and ball that, when combined with his or her swing, will produce
a launch angle of about 12 degrees and a spin rate of less than
3,000 rpm. (Tiger Woods has the most efficient driver numbers
Titleist has recorded: a launch angle of 12.5 degrees and spin
rate of 2,200 rpm, achieved with a clubhead speed of more than
"All these things used to be a guessing game," says Peter
Jacobsen. "Most of us used shafts that were too stiff and
launched our drives too low, just like amateurs. I doubt that
anyone on Tour guesses today."
DOUBLE-TALK ON GOLF'S RULES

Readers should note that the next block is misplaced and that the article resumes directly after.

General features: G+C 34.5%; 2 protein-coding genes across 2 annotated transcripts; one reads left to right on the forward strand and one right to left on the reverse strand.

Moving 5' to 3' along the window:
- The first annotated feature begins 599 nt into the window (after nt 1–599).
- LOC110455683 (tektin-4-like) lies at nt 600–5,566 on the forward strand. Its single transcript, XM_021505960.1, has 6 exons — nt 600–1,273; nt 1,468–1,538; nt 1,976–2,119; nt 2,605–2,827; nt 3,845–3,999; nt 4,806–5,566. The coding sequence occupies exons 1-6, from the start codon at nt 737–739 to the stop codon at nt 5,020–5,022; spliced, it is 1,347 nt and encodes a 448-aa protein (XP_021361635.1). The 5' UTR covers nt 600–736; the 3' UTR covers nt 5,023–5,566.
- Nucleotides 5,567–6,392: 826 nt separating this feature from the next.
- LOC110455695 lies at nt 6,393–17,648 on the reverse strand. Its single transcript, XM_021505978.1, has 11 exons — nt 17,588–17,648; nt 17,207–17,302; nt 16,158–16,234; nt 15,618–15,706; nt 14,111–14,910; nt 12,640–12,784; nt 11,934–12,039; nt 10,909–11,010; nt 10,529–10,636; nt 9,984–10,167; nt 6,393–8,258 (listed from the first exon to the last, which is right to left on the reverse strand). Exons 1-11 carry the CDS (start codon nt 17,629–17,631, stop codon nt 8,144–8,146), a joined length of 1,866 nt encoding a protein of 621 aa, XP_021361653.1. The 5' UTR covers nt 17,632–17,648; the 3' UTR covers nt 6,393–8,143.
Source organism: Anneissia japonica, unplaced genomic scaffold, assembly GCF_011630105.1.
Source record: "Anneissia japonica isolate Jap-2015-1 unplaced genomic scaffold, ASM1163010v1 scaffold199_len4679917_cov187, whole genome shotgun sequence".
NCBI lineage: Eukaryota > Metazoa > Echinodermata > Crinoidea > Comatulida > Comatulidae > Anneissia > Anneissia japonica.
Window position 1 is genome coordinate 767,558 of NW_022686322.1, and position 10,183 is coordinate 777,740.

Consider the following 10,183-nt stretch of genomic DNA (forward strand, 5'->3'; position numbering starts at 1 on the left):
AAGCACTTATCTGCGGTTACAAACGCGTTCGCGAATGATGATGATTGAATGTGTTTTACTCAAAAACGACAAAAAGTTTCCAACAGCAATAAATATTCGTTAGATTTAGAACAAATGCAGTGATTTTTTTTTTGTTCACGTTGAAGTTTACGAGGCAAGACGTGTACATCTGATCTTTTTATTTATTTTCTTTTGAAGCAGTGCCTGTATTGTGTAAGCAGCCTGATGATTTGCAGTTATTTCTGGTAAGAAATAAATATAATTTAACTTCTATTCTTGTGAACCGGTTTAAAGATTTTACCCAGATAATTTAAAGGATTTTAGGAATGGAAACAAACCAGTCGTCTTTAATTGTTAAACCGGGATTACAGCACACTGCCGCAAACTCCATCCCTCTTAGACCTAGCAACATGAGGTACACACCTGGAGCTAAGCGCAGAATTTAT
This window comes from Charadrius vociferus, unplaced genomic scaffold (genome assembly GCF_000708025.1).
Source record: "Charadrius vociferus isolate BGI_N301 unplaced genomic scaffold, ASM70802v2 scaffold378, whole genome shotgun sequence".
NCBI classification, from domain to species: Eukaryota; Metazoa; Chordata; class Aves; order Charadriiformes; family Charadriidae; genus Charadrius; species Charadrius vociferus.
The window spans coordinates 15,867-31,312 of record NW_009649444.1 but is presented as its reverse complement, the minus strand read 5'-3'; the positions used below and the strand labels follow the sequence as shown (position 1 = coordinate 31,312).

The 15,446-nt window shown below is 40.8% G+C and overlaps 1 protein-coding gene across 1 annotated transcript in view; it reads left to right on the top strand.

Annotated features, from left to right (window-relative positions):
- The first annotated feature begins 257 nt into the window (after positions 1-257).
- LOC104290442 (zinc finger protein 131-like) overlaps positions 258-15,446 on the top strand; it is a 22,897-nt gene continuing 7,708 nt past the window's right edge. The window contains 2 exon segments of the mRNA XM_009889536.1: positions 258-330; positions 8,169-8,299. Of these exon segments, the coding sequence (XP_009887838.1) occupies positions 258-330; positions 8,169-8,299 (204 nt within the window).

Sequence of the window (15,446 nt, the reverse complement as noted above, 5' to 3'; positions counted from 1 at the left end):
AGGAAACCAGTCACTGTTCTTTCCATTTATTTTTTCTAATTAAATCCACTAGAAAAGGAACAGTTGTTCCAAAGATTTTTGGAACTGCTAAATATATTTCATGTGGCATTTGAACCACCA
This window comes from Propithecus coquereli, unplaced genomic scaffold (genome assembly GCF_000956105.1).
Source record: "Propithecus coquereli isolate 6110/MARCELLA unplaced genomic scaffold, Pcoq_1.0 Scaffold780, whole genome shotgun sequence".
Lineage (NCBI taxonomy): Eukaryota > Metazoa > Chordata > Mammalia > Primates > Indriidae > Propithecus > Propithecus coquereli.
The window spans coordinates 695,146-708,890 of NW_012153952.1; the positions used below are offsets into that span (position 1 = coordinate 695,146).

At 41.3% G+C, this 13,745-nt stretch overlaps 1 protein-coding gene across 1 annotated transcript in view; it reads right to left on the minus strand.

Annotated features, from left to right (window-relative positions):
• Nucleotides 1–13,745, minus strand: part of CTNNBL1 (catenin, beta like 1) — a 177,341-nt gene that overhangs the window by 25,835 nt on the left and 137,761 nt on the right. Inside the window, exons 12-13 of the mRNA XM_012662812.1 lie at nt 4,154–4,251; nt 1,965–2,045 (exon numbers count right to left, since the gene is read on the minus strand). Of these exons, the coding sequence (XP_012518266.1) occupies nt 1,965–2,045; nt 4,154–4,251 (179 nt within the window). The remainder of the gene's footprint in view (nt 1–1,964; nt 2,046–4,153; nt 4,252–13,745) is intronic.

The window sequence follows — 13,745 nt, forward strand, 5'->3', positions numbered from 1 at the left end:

The USGA, having limited the so-called springlike effect in golf
clubs, is looking at ways to counter technological advances in
golf balls, and the result could be one ball for pros and
another for amateurs. In San Francisco next month the USGA,
under new president Trey Holland, holds its annual meeting. At
that session approval is expected for a new method of measuring
the distance a ball travels, tightening the specifications for
approval. Some manufacturers are already threatening legal action.
At least one equipment maker, however, is pushing for a
compromise in which there would be two standards--a stricter one
for the pros and no change for everyone else. "Why change the
standards for everyone when new clubs and balls are making the
game more enjoyable?" says Ely Callaway, a proponent of a
One of the sacred tenets of golf is that everyone plays under
the same rules, and one of golf's conceits is that on occasion